Superunkown. Someone stole my copy from the dorm in college. I know who it was. I haven't forgotten.
Though, since, we're near LA, permit a moment to tell you an amazing Chris Cornell story? So, back in 2009, the Cardinals played the Dodgers in the NLDS. Remember? We all jetted out here to cover the workout day and preview the series, but with time zones being what they are we had to be meet deadline 2 hours earlier than normal, and that meant that there would be one brief free evening in LA. MLB.com's Matthew Leach tipped me that Pearl Jam was playing Gibson Amphitheater and Universal City, Calif. The place holds 6,100 people and I think it's been demolished to make way for Harry Potter. Any way, can't beat the venue, couldn't beat the chance to see Pearl Jam in such a setting, and so I tried to find a couple tickets. Former ESPN.com and Daily News Mets beat writer Adam Rubin agreed to come along with me, and what a show we saw. Pearl Jam played nine encore songs. Ben Harper joined in for one. Jerry Cantrell joined for "Alive." And there, toward the end, out of the audience or back from back stage emerged Chris Cornell, and they sang "Hunger Strike" live for the first time in years. Incredible.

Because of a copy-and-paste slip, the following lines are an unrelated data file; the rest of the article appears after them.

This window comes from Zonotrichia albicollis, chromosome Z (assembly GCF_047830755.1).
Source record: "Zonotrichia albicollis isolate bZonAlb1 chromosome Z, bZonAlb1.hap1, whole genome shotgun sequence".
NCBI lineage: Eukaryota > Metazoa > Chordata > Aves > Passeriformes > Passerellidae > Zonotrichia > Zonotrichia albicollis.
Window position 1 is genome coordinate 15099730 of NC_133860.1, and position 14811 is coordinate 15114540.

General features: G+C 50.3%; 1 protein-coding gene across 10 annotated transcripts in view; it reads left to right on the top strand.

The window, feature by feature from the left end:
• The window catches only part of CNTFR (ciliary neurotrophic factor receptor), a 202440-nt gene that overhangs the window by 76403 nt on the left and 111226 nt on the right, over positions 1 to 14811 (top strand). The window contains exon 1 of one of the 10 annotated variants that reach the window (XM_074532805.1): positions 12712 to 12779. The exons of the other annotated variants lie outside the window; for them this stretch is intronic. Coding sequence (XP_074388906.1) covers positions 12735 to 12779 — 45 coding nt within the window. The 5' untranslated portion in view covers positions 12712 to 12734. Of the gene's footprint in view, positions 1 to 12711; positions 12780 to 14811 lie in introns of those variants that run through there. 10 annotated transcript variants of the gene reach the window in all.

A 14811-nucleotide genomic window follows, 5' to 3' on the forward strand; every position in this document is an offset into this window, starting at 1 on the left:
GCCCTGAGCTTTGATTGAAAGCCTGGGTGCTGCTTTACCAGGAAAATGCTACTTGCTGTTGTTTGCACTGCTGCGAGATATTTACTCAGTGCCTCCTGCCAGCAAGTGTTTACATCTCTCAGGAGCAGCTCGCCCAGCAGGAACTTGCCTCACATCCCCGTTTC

We have also referred to it as the Shelby Miller Honorarium. Yes. Or, the Shelby Miller Scholarship, as the late Joe Strauss might have dubbed it. He liked the term "scholarship."
Front offices have not soured on that type of power hitter at all. Look around. Those type of power hitters are in demand. But they're also cranking out 25 homers a season. Adams had not yet done that. He had shown potential, he had hinted at it, and then never maintained (or received) the playing time. That's a big thing. I, too, am a little unsure of the return. The Cardinals explored the market for Adams this past winter, and while they got some bites -- Royals, but they were more interested in Wong; Rays, but I never got a real sense of the veracity of their offer -- they didn't find a deal that gave them the return they wanted at that point, and the attempt to make him part of a larger deal didn't satisfy, say, the White Sox for Eaton. So they held onto him, and they recognized at some point down the way they could make the move still. This past weekend they found themselves in a spot where it's a real question who had the better leverage:
Braves in need of 1B with Freeman injured. (Loney had signed.)
Cardinals in need of a roster spot for Piscotty. (Relievers maintained.)
I've looked at that two sets of factors over and over and tried to solve the equation that would lead to the Cardinals trade a major-league bat, their backup for Carpenter, and cash to the Braves for a 19-year-old, who yes is ahead of his level and yes shows sign of being a bat that plays a level or two ahead of his age, but, at this point, isn't a top 20 prospects, from what I can gather. Tells me the answer is actually the Braves. The Braves had more leverage. And they knew it because of the Cardinals insistence on keeping that extra reliever. Good job by Atlanta's scouts, in that regard.